selma & gandhi


a film i hadn’t seen when it came out, but was prompted to by some ministry at quakers; this also led to gandhi the following night – a film i’d meant to see but hadn’t

what struck me most was the shocking violence, and the shocking attitudes, which took place (and persist) in the richest country on earth in my lifetime; but also a surprise was the number of liberals, pre-vietnam, who were prepared to travel, demonstrate and risk violence

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the age of anxiety and the lobster

the age of anxiety

(‘Liam Scarlett sets Leonard Bernstein’s Symphony no.2, ‘The Age of Anxiety’, inspired by W.H. Auden’s epic poem’ more)

on a bill between two other pieces; we watched the first and bunked the third: dance without a story, unlike music, does very little for me beyond an appreciation of the dancers’ athleticism and training – this evening’s first piece confirmed my philistinism

but the auden is amazing: four people meet in a bar, get drunk, go back to one of the group’s flat, and, after some failed half-hearted sexual attempts on each other, depart in the morning with hangovers; the choreography makes crystal clear (though in ways i can’t verbalise) such subtleties of character, of action, and of changes in the group’s emotional temperature; the final scene, where one of the group dances away into the new york sunrise, is profoundly memorable (though i’d forgotten it from the first time i saw it a few years ago: ask me in a few years’ time)

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così fan tutte and a portrait of the artist as a young man

così fan tutte

(live from the met at the odeon south woodford)

as with tosca, i was surprised, and pleased, at the level of dark, serious stuff, but this time more so, as superficially it’s a comedy

spying on their women to settle a wager on whose is the most faithful opens all sorts of unpalatable doors – plugging in to a tradition which goes back to livy: lucretia, sextus’ rape, brutus’ expulsion of the tarquins and the birth of the roman republic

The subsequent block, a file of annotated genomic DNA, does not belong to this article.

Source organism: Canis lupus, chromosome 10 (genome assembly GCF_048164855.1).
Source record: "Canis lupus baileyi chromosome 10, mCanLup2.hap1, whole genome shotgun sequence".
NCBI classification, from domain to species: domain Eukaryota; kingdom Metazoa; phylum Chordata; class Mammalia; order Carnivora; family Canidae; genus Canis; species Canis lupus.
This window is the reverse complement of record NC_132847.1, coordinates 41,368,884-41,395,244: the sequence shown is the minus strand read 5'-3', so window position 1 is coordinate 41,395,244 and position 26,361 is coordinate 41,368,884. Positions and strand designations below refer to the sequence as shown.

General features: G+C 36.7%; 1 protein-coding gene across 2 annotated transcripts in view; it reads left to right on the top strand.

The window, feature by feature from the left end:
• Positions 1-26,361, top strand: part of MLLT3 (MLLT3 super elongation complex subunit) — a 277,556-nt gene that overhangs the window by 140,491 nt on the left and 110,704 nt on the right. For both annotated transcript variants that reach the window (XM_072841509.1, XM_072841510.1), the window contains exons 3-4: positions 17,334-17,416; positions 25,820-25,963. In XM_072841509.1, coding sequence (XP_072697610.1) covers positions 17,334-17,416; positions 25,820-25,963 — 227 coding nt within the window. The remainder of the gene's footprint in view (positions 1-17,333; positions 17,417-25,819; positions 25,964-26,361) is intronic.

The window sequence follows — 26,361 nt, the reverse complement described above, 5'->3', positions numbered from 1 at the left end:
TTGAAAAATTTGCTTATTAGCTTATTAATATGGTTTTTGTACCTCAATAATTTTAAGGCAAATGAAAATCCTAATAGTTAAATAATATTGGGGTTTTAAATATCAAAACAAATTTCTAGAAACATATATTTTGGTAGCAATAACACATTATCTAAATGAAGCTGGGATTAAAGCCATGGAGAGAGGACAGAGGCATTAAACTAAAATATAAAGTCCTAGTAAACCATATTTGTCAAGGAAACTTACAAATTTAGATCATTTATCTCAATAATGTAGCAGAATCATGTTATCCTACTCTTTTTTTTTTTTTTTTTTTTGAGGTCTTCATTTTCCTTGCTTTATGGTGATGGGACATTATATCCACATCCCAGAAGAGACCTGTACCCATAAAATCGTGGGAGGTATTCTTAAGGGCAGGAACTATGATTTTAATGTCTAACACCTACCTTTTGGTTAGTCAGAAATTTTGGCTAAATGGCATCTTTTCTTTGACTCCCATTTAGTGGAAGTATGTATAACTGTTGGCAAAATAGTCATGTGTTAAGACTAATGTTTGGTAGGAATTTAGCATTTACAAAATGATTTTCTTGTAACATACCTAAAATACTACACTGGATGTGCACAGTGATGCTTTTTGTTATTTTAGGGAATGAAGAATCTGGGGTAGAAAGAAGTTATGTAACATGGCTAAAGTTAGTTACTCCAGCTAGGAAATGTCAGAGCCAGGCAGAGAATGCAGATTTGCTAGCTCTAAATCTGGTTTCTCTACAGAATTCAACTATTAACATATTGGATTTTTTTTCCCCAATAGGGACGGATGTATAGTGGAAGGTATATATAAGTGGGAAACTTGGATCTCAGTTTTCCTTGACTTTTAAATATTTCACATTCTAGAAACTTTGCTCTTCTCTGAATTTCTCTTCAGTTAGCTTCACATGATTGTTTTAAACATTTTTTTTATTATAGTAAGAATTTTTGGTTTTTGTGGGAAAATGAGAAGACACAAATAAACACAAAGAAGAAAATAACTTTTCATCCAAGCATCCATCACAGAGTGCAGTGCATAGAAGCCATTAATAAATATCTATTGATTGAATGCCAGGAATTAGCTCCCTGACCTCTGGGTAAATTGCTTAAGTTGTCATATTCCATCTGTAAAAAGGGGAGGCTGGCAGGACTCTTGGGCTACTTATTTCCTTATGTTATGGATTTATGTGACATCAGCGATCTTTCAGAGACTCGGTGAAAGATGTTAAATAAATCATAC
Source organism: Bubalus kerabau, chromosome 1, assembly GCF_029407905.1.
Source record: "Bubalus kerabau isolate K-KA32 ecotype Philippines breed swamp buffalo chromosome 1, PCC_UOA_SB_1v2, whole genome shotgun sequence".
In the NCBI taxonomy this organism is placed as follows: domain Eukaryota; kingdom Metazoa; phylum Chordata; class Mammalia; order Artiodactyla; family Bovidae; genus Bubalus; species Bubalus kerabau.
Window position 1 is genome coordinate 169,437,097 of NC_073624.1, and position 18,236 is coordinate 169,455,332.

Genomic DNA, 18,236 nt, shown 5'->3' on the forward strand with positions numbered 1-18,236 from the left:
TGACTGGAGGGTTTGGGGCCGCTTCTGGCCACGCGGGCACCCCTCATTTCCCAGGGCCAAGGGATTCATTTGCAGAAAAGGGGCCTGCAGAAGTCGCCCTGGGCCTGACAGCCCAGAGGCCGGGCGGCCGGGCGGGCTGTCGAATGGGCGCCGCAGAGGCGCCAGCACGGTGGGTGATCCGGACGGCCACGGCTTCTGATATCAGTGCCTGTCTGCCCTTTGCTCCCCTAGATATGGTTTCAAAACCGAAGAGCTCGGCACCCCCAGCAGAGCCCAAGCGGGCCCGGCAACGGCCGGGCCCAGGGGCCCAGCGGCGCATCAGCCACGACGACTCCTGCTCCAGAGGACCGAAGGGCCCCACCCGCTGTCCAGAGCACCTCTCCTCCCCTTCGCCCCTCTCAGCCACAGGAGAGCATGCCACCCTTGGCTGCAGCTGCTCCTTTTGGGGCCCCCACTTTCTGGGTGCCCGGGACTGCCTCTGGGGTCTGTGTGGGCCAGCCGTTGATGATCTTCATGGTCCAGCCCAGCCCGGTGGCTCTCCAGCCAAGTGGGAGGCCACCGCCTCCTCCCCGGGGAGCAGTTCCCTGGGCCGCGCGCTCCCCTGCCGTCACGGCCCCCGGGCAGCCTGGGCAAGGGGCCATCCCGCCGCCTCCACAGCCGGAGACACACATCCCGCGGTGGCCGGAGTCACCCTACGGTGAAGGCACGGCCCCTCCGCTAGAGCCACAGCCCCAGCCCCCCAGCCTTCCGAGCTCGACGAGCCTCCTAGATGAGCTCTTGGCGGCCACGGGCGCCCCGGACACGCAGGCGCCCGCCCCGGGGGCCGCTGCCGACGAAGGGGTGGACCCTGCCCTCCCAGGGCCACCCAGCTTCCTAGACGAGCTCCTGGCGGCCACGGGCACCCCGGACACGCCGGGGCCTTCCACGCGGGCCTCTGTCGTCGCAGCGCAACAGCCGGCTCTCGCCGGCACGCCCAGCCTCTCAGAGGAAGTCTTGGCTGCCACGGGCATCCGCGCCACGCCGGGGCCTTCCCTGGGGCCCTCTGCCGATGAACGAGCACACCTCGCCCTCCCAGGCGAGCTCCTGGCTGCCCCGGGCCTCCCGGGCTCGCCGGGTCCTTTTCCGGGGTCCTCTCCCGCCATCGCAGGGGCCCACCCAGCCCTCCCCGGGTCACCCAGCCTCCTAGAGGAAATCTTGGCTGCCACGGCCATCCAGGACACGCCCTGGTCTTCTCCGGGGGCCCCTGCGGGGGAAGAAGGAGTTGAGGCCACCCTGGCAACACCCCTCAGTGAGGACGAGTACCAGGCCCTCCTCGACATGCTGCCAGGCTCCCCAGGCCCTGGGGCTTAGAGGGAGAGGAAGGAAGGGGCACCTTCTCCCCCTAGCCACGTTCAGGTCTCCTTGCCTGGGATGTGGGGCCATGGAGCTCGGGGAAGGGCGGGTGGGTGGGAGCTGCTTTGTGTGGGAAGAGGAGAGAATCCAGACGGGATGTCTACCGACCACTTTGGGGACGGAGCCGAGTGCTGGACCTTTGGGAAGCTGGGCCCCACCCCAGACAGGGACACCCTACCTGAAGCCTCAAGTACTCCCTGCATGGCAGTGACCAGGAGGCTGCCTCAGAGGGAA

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lauren scott and the seahorse, by chris jones, and trip to windsor and eton

lauren scott and the seahorse

(a teenager novel self-published by a friend)

a fantastic first chapter – a gripping opening, strongly establishing the futuristic london, and pulling my eyes along the lines of the page as the chase became intense; you knew roughly the violent way in which it would end, but that wasn’t a problem; you didn’t know why he was so desperate to reach someone with something before ‘they’ got him

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london’s hidden rivers and hamlet

london’s hidden rivers, by david fathers

north of the thames (west to east)

  • Stamford Brook
  • Counter’s Creek
  • River Westbourne
  • River Tyburn
  • River Fleet
  • Hackney Brook
  • River Walbrook

south of the thames (west to east)

  • Falcon Brook
  • River Effra
  • River Neckinger
  • Earl’s Sluice & River Peck

we forget that the land cities are built on was once the same as the land cities are not built on: fields, woods, streams and rivers

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being adam golightly and the ferryman

being adam golightly

an account of how a middle-aged widower with kids has begun to rebuild not his life but a new one – ‘not the same life as before but just a bit crappier’, but something different

the account becomes a meta-account of how the act of writing about being a middle-aged widower with kids building a new life itself builds the new life; his persona ‘adam’ develops a depth, a mini-history – the writing becomes a way of processing the pain, both his own and that of his wife’s friends and family, who followed the course of adam’s grief every saturday morning in a national newspaper: turning himself inside out to the public, like a starfish, made darkness visible, scared the spooks; in short, helped

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the day of the triffids and a visit to bamford quaker community

the day of the triffids

far better than i expected (i’d grabbed it from a friend’s shelves in a oh-i-haven’t-read-that-and-really-should-have mood) (though i had enjoyed the midwich cuckoos) – a dark, sober, and believable evocation of london as it might be if 98% of people awoke one morning blind; it’s a mix of on the one hand despairing, isolated, suicides and, on the other, more positive people forming groups to work out their survival – some of which are hidebound, by their social conditioning, to fail

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